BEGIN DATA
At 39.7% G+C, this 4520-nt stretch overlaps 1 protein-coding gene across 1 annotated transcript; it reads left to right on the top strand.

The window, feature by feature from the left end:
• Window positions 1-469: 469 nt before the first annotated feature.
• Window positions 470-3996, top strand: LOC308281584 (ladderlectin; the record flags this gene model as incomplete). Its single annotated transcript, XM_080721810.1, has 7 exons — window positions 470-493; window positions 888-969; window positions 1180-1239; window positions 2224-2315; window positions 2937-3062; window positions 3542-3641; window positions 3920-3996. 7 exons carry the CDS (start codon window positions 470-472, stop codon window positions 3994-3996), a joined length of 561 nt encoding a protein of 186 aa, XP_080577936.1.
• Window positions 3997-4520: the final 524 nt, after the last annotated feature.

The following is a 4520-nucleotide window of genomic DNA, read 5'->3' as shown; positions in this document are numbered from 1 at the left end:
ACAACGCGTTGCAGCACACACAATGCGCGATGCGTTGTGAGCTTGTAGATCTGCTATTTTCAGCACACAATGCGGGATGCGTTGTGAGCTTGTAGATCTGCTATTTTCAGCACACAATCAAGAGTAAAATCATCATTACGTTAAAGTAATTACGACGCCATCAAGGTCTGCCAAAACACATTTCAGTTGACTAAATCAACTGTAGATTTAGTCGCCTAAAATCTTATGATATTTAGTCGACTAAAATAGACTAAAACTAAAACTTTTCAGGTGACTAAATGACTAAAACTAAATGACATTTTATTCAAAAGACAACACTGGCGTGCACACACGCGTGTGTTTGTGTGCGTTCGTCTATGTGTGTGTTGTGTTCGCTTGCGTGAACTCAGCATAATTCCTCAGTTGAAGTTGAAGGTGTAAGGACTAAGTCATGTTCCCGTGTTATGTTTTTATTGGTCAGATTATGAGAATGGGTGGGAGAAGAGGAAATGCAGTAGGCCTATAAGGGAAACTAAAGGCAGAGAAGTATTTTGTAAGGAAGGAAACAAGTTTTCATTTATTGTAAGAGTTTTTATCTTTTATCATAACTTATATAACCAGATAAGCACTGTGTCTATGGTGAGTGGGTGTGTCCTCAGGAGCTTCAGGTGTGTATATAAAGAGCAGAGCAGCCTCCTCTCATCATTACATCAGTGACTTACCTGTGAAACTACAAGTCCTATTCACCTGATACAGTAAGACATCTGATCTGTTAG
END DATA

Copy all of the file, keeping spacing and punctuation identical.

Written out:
At 39.7% G+C, this 4520-nt stretch overlaps 1 protein-coding gene across 1 annotated transcript; it reads left to right on the top strand.

The window, feature by feature from the left end:
• Window positions 1-469: 469 nt before the first annotated feature.
• Window positions 470-3996, top strand: LOC308281584 (ladderlectin; the record flags this gene model as incomplete). Its single annotated transcript, XM_080721810.1, has 7 exons — window positions 470-493; window positions 888-969; window positions 1180-1239; window positions 2224-2315; window positions 2937-3062; window positions 3542-3641; window positions 3920-3996. 7 exons carry the CDS (start codon window positions 470-472, stop codon window positions 3994-3996), a joined length of 561 nt encoding a protein of 186 aa, XP_080577936.1.
• Window positions 3997-4520: the final 524 nt, after the last annotated feature.

The following is a 4520-nucleotide window of genomic DNA, read 5'->3' as shown; positions in this document are numbered from 1 at the left end:
ACAACGCGTTGCAGCACACACAATGCGCGATGCGTTGTGAGCTTGTAGATCTGCTATTTTCAGCACACAATGCGGGATGCGTTGTGAGCTTGTAGATCTGCTATTTTCAGCACACAATCAAGAGTAAAATCATCATTACGTTAAAGTAATTACGACGCCATCAAGGTCTGCCAAAACACATTTCAGTTGACTAAATCAACTGTAGATTTAGTCGCCTAAAATCTTATGATATTTAGTCGACTAAAATAGACTAAAACTAAAACTTTTCAGGTGACTAAATGACTAAAACTAAATGACATTTTATTCAAAAGACAACACTGGCGTGCACACACGCGTGTGTTTGTGTGCGTTCGTCTATGTGTGTGTTGTGTTCGCTTGCGTGAACTCAGCATAATTCCTCAGTTGAAGTTGAAGGTGTAAGGACTAAGTCATGTTCCCGTGTTATGTTTTTATTGGTCAGATTATGAGAATGGGTGGGAGAAGAGGAAATGCAGTAGGCCTATAAGGGAAACTAAAGGCAGAGAAGTATTTTGTAAGGAAGGAAACAAGTTTTCATTTATTGTAAGAGTTTTTATCTTTTATCATAACTTATATAACCAGATAAGCACTGTGTCTATGGTGAGTGGGTGTGTCCTCAGGAGCTTCAGGTGTGTATATAAAGAGCAGAGCAGCCTCCTCTCATCATTACATCAGTGACTTACCTGTGAAACTACAAGTCCTATTCACCTGATACAGTAAGACATCTGATCTGTTAG